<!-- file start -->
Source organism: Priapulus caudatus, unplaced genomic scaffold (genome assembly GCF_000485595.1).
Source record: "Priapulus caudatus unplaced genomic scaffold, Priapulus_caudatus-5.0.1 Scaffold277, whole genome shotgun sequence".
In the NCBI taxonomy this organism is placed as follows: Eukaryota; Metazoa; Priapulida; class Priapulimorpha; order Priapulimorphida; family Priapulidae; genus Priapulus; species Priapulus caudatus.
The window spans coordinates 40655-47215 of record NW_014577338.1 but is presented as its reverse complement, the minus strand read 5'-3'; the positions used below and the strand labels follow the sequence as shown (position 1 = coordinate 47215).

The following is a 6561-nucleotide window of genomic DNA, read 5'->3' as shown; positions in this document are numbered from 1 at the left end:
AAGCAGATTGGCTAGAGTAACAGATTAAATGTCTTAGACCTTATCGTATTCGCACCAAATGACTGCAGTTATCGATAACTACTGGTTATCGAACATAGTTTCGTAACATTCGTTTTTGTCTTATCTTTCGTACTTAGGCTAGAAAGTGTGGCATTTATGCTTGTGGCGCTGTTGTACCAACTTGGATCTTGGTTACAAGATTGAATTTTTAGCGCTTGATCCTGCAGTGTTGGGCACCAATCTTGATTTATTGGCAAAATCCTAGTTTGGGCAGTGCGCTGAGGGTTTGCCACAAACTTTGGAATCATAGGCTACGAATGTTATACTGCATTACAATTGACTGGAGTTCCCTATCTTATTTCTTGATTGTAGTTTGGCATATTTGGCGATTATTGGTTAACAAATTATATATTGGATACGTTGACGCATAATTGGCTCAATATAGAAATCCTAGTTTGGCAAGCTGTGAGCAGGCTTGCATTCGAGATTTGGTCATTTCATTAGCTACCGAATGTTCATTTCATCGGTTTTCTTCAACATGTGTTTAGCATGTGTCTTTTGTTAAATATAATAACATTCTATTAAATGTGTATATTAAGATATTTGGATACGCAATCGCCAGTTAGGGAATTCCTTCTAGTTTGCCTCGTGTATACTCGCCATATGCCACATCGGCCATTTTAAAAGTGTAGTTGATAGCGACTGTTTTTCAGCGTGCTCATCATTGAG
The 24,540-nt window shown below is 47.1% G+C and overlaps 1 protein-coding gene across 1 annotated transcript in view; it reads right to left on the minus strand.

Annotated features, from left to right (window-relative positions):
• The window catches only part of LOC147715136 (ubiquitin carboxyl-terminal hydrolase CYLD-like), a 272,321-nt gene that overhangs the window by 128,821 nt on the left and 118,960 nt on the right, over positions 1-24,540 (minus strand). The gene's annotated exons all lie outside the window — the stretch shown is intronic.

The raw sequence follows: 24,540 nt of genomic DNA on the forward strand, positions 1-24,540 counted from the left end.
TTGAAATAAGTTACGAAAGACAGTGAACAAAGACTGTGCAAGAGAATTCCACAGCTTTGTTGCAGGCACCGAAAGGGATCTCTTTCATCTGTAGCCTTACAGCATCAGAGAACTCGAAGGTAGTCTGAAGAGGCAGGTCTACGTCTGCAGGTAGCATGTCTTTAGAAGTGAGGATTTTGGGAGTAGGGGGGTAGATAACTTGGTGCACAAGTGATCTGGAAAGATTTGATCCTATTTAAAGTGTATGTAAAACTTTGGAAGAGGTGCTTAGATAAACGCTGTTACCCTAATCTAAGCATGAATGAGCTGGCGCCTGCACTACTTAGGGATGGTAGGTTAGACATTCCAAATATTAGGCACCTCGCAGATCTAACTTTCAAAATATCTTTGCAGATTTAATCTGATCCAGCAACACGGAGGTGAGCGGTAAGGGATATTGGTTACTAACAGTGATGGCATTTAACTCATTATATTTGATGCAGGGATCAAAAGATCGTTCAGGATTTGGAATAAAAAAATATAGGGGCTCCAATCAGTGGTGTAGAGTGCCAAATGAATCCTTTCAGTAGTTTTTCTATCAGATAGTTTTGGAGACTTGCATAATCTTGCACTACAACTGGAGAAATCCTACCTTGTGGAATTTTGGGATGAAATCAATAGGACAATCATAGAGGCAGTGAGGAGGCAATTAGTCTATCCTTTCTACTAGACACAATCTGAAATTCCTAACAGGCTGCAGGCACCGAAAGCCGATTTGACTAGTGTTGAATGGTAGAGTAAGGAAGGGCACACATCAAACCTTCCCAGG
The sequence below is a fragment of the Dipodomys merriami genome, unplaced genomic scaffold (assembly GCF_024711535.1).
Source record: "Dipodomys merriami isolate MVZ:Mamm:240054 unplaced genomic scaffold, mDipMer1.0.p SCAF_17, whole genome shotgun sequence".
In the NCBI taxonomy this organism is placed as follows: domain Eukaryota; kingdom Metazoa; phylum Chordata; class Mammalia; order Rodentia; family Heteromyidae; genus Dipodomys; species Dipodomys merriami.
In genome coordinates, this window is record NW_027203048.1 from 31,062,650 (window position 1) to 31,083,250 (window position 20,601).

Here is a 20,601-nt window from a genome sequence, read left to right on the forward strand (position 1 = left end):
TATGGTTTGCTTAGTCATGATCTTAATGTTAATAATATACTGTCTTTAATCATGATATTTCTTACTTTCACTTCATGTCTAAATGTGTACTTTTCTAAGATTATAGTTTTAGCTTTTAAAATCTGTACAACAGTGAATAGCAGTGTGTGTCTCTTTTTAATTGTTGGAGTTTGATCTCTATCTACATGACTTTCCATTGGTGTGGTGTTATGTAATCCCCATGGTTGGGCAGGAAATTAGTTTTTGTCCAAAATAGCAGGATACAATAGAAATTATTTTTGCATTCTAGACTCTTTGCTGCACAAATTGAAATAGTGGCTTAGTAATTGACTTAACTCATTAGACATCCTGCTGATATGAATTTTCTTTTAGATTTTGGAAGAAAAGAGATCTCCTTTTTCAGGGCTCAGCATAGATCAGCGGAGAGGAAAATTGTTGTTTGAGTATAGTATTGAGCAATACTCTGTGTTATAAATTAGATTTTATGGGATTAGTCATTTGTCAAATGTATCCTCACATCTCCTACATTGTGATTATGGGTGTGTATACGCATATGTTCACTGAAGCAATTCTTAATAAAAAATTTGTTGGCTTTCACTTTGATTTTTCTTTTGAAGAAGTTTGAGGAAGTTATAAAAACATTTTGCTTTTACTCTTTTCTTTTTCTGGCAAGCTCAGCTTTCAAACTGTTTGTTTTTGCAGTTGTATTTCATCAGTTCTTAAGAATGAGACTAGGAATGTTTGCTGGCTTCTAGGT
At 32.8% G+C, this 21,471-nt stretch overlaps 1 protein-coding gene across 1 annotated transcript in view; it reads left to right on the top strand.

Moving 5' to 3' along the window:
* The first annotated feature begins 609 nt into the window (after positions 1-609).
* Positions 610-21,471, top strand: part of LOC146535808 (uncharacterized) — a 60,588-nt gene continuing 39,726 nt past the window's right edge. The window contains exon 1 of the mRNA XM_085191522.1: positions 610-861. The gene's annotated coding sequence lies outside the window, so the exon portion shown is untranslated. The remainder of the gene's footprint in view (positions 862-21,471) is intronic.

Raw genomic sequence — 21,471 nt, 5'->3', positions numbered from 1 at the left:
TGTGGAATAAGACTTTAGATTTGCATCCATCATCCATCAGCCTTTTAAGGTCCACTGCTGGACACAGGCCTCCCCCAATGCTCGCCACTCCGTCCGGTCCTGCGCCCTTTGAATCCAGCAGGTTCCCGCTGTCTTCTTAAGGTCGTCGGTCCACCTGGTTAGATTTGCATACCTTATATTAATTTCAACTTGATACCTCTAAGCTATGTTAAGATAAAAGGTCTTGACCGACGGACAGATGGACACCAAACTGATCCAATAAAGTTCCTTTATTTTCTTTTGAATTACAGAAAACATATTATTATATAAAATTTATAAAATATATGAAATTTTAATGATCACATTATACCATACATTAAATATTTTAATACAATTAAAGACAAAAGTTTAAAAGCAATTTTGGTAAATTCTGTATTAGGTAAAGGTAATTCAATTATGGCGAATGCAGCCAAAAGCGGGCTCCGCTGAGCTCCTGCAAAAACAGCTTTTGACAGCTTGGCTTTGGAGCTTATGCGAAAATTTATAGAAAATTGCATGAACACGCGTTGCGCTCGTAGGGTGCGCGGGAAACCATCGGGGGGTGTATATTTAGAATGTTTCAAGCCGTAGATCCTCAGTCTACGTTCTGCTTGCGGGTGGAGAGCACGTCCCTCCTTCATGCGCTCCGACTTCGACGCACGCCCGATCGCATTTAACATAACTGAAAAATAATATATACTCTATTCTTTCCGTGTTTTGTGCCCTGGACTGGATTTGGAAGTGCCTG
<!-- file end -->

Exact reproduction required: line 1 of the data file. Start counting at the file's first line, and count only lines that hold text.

Source organism: Priapulus caudatus, unplaced genomic scaffold (genome assembly GCF_000485595.1).